Yesterday, there was evidence that the crowds in Kharkiv were partially made up of Russian nationals who actually live in Russia but had traveled to the city specifically to hold pro-Russian rallies (see more about yesterday’s pro-Russian rally in Kharkiv throughout yesterday’s liveblog). In particular, the man who was photographed raising a Russian flag on Kharkiv’s city hall lives in Moscow and has also been photographed wearing a Nazi uniform (he claims he is a war reenactors, which he very well could be, but he does not deny that he lives in Moscow).

In another city, Donetsk, pro-Russian protests abruptly dispersed after a specific period of time, raising concerns that the crowds were paid to be there. We’ve seen the Russian government pay protesters to participate in rallies inside Russia, and while there is no hard evidence that they are doing this inside Ukraine this past week, it’s becoming clear that Russians who live in Russia are also joining or even instigating protesters in Ukraine.

So while there are absolutely ethnic Russians in Ukraine, and there are absolutely pro-Russian Ukrainians, one has to be concerned about the allegations that the most radical of these crowds is directly led by Russian nationals who don’t live in Ukraine.


1838 GMT: The Russian military takeover could be driving separatists to take over in Crimea, and could force the new government in Kiev to respond to calls for separatism. The Kyiv Post reports:

Russian soldiers already were systematically taking charge of strategic locations on Ukraine’s Crimean peninsula on March 1, with estimates of the number of troops or Russian-backed armed forces already on Ukrainian soil ranging from 6,000 and 28,000.

The takeover came as the Crimea’s new pro-Russian prime minister, Sergei Aksenov, called for a referendum on March 30 to allow voters in the 2.2 million-population region to decide whether they want to remain in Ukraine, join Russia or form an independent state.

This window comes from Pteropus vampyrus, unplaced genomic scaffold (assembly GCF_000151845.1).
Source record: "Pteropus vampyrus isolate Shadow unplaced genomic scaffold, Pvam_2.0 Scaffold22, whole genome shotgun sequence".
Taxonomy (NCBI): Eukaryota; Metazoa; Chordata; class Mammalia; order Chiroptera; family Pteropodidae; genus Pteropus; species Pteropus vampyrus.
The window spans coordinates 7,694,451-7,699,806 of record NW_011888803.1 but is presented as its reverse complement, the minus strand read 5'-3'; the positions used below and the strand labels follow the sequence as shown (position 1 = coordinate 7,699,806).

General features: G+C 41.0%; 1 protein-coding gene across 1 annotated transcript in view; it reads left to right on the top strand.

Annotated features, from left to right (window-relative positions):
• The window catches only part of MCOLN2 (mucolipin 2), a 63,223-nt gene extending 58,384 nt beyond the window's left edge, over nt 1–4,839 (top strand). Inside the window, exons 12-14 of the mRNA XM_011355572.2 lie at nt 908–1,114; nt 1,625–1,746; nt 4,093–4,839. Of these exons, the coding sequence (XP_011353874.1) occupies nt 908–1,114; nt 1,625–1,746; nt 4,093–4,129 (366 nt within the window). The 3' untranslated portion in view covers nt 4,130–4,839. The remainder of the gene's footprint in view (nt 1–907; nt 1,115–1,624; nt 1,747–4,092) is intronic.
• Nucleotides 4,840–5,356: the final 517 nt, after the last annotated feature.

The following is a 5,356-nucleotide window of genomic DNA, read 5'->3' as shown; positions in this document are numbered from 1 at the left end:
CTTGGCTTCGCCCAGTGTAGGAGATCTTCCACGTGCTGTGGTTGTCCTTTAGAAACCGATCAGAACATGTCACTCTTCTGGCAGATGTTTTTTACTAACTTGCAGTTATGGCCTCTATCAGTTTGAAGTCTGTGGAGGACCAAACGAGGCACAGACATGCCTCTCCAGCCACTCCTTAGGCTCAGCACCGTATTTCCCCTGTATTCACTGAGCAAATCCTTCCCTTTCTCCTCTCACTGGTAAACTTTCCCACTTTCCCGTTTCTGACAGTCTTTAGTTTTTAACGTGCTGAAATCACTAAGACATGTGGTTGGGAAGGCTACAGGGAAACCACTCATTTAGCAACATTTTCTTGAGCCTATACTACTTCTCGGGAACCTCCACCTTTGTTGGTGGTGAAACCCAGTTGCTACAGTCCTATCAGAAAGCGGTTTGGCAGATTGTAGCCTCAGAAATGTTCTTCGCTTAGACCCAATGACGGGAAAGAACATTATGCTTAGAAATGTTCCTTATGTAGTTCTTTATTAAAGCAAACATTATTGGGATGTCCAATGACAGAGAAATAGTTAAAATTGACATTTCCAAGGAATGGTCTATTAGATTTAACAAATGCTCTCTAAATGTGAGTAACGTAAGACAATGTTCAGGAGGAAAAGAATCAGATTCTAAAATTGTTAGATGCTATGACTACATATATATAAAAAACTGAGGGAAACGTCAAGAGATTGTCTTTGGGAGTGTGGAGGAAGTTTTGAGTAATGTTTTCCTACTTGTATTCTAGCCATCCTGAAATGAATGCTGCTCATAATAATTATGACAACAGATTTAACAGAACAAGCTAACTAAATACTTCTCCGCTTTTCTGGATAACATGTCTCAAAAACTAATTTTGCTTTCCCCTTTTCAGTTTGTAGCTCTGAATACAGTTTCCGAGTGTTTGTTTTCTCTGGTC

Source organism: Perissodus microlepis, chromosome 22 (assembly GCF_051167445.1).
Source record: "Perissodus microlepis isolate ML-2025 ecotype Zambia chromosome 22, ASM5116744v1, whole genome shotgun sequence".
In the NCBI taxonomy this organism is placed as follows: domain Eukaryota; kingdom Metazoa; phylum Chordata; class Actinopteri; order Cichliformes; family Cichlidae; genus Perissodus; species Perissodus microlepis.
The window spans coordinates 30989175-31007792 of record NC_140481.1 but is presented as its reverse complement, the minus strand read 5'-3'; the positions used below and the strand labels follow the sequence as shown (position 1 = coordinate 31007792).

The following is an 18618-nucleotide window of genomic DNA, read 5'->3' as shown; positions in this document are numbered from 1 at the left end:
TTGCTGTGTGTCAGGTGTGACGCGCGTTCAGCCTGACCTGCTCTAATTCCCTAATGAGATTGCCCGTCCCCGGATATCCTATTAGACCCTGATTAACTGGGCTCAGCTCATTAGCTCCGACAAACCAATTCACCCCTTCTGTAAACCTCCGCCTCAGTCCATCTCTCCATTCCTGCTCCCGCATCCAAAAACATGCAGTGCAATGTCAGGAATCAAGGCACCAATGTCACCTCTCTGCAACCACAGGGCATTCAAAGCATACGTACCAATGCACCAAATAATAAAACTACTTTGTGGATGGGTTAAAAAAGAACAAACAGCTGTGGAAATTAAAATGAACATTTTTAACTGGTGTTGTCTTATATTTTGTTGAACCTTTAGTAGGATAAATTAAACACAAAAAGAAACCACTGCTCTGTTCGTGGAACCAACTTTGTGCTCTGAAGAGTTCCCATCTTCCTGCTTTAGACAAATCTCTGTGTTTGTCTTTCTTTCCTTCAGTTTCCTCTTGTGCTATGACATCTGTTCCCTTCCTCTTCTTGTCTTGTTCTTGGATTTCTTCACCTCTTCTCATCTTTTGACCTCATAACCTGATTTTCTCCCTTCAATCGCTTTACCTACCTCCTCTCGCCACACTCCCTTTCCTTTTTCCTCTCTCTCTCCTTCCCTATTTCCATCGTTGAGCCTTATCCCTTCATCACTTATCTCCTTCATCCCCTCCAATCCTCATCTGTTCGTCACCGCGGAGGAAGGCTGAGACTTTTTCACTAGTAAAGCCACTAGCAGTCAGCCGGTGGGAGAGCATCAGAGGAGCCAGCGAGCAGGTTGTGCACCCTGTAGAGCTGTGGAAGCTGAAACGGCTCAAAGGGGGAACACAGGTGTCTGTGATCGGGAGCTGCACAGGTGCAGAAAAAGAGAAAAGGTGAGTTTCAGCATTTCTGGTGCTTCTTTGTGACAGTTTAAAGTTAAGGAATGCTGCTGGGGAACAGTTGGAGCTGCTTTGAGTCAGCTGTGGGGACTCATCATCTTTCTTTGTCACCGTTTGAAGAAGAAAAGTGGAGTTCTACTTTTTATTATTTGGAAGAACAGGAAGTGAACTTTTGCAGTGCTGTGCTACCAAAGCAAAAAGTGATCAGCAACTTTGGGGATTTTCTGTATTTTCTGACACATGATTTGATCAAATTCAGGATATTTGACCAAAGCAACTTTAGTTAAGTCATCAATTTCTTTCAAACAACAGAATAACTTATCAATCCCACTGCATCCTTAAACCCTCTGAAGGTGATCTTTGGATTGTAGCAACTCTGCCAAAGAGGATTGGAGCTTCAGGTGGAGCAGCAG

However, Ukrainian government officials in Kyiv questioned the legitimacy of Aksenov’s appointment and called a referendum on separatism illegal. Meanwhile, Russian officials and ex-Ukrainian President Viktor Yanukovych, deposed on Feb. 22, are questioning the legitimacy of the new Ukrainian government.


1827 GMT: Tough words from Poland’s Prime Minister Donald Tusk (translated by The Interpreter):

Poland’s PM Donald Tusk called for “strong pressure” on Russia. The world shall not leave its eyes of the crisis in Ukraine. “This conflict all signs of the type of conflict that can escalate into a war…. a war which would effect all countries of the world.”

A war that would effect “all countries”? A lot of people are wondering if this is hyperbole, or a sage warning.


1815 GMT: There were many rallies and protests all across Ukraine today, with many different messages. For instance, this was the crowd in Dnipropetrovsk, southeast of Kiev, where protesters sang the Ukrainian national anthem as a sign of national unity:

What looks like a smaller crowd tonight in Simferopol:

And this news update from Euro News shows part of the rally in Kiev standing up to Russian military action:


1812 GMT: The Ukrainian military is both cool-headed and defiant in Crimea:


1804 GMT: Ukraine’s naval chief has reportedly defected, and may now be facing high treason charges:

And this is why:

Meanwhile:

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1759 GMT: Russian troops have surrounded several key military installations around Crimea today. LA Times reports:

Hundreds of armed Russians surrounded Kremlin military installations in Crimea, where Moscow leases Soviet-era bases from what is now independent Ukraine. The men, called up from retirement or inactive status with Russia’s Black Sea fleet, sported black-and-orange ribbons celebrating the Soviet victory in World War II or red armbands identifying themselves as “volunteers of the autonomous republic of Crimea.”

But the Ukrainian troops, still answering orders from Kiev, have refused to fold:

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1745 GMT Below is a disturbing video sent to us showing a mob of pro-Russian protestors in the eastern Ukrainian city of Kharkiv. They’re hauling Euromaidan activists out of a building and kicking, beating them and forcing them to kneel.

Also, the newly appointed chief of the Ukrainian Navy, Denis Berezovsky, has switched sides to the pro-Russian forces now in control of Crimea:

“I swear to execute the orders of the (pro-Russia) commander-in-chief of the Autonomous Republic of Crimea,” Denis Berezovsky said in a televised statement from inside the Crimean headquarters of the Russian Black Sea Fleet, adding that he “swears allegiance to the residents of the Autonomous Republic of Crimea.

Here’s Berezovsky’s televised address announcing his defection:

Berezovsky has just been “dismissed” by the Ukrainian military: